Devotion in Motion: How to prevent wrinkles — spiritual and otherwise

9 And let us not grow weary while doing good, for in due season we shall reap if we do not lose heart.  Galatians 6:9  (NKJV)

By Bro. John L. Cash, “Country Preacher Dad”

I was blessed to have my beloved grandmother living in the house with us when I was growing up. When I was in elementary school, she was watching me wash my face as I was getting ready for bed one night. She said, “John, don’t scrub your face up and down like that. You always want to wash your face with upward strokes only. That will keep you from aging so much. I know you’re a child and you don’t see how it could make any difference. But time passes, and these things add up. Little things make a big difference over time.”

I’m ashamed to say that Mammaw didn’t win me over to her method of face-washing. But she continued to cleanse and moisturize her face every night, always patting and stroking in an upward direction.

This is a picture of Mammaw holding my son Spencer when he was a baby.

In 2005, she was almost 95 years old. I came back home to Stuttgart to help care for her as her body was finally wearing out and shutting down because of old age. As she grew weaker each day, each evening she asked me to help her sit up on the side of her bed. Then she asked for Pond’s Cold Cream and facial tissues to cleanse her face before she went to sleep for the night. And, yes, she always patted in an upward direction.

On a bright Spring morning about a week later, my sister and I were with our grandmother as her spirit left her body and she went to be with the Lord. And in the minutes following her passing, I studied every curve of her face and tried to memorize every part of it — because I loved that face. Then I had a startling realization. Her face did not have a single line on it.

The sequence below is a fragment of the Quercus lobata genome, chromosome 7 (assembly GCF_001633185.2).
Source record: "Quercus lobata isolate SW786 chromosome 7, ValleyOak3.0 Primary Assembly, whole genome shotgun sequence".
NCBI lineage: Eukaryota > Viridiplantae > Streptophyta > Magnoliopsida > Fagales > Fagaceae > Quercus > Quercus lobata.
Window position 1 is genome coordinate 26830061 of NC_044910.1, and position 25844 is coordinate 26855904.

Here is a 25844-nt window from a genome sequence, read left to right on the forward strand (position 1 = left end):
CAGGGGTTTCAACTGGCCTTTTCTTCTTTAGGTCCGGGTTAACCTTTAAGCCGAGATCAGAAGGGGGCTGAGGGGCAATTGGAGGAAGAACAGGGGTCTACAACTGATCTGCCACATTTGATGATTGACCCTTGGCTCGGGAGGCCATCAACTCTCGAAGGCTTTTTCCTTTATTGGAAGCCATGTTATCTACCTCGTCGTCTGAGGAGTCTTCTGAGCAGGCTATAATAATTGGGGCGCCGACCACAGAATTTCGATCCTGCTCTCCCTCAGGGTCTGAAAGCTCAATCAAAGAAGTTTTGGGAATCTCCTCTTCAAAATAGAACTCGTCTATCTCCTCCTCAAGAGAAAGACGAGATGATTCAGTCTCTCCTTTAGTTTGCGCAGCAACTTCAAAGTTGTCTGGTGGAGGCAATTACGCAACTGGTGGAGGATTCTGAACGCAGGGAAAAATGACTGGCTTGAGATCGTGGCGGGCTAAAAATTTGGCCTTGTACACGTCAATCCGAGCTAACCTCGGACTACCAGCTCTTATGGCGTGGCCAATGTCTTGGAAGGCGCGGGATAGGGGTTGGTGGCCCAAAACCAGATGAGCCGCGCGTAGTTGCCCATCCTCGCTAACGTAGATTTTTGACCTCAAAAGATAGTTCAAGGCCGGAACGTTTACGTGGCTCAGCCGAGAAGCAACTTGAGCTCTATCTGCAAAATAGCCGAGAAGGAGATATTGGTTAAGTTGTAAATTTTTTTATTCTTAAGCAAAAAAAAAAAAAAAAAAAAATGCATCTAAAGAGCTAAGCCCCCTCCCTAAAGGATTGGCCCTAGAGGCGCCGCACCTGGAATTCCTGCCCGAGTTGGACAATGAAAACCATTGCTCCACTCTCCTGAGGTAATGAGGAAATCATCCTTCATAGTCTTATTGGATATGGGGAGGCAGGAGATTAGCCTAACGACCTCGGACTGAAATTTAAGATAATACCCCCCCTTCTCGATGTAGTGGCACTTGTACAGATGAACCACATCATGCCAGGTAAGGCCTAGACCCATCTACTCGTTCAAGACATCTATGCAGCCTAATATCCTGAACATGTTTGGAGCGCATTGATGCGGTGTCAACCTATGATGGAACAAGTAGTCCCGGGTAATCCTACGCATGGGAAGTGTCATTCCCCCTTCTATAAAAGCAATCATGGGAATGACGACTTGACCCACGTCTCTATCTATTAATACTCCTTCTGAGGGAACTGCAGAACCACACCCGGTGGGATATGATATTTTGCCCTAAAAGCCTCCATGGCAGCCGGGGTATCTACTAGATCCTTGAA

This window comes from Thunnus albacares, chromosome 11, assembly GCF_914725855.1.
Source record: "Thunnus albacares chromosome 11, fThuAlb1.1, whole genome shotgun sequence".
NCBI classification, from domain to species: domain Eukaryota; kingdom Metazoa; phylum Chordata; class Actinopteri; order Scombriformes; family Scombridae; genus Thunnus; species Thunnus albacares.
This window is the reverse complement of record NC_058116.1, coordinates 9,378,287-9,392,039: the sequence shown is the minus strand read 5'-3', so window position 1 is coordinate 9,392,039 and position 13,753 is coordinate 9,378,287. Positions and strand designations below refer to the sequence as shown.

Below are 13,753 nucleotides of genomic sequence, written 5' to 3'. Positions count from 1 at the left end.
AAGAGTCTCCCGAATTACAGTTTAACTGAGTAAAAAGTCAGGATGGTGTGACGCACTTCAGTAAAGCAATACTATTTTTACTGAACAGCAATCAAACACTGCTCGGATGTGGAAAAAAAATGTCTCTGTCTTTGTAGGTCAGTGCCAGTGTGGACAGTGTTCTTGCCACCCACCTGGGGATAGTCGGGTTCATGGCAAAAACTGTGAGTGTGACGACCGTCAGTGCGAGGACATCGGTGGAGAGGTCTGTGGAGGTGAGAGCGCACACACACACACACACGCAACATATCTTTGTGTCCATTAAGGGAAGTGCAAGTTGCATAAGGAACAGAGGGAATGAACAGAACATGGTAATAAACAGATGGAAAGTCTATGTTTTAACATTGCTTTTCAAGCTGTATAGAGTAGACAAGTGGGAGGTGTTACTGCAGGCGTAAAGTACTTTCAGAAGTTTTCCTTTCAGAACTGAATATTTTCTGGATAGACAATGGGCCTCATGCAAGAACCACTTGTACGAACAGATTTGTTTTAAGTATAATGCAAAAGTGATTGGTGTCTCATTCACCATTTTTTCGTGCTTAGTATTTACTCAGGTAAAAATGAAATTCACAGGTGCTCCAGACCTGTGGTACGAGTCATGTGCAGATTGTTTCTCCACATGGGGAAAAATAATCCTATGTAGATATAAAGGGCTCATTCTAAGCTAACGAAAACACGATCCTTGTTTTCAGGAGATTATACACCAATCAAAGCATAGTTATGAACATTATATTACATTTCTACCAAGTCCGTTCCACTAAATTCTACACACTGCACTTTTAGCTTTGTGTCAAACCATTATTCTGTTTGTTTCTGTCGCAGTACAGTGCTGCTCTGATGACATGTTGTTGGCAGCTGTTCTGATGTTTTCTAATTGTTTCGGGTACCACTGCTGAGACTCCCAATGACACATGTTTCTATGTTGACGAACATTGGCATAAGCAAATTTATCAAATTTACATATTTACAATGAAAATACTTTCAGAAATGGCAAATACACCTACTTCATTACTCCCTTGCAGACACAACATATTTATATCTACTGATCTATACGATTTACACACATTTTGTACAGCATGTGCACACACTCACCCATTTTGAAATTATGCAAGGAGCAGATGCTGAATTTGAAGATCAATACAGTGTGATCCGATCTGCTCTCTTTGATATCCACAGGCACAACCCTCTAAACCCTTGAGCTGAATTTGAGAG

A little while later, I was looking out the window as I was waiting for the funeral home people to arrive. I got to thinking about her lineless face and said to myself, “John you’re going to stand at the pulpit and tell the congregation that your grandmother was 95 years old and didn’t have a line on her face.  They are going to think you’re making it up.”  So, I tiptoed back into her sickroom, and studied her face intently once again. Sure enough, there were no wrinkles.

Did cleansing her face with only upward strokes bring this about?I don’t know that for sure, but it certainly didn’t hurt anything. The truth is, my grandmother had the best life habits of anyone I’ve ever known.  After suffering a heart attack at age 53, she took good care of herself. She was an excellent cook and ate nutritious food and drank cups and cups of hot tea. She never smoked. Because she never learned to drive, she walked everywhere she went. She toiled in the garden but wore a straw hat to keep the sun off her face. She did stretching exercises. She worked hard serving others and then got plenty of rest. She never missed church services. She had faith in the Lord Jesus and took her burdens to Him.

So what’s the moral of this story? Little things make a big difference over time. Each day is a new beginning, and it’s never to late to start building good habits and Christian virtue. Devote yourself to Perseverance, Prayer, and Purity of habits. And before you go to bed, be sure to moisturize with Ponds — always upward, never down.

Dr. John L. Cash is the “Country Preacher Dad.” He was raised in Stuttgart, Arkansas, and has spent the last 27 years being a country preacher in the piney woods five miles south of the little town of Hickory, Mississippi. (On week days has a desk-job at a public school and teaches Latin on closed-circuit-television.) He and his lovely wife, Susan, live in the parsonage next door to the Antioch Christian Church (where Autumn is a beautiful time for a walk outside and a cup of tea. ) The Cashes have two sons, Spencer (age 21), and Seth (age 18), who live in the parsonage, too, except when they are away at college. He would love to hear from you in an email sent to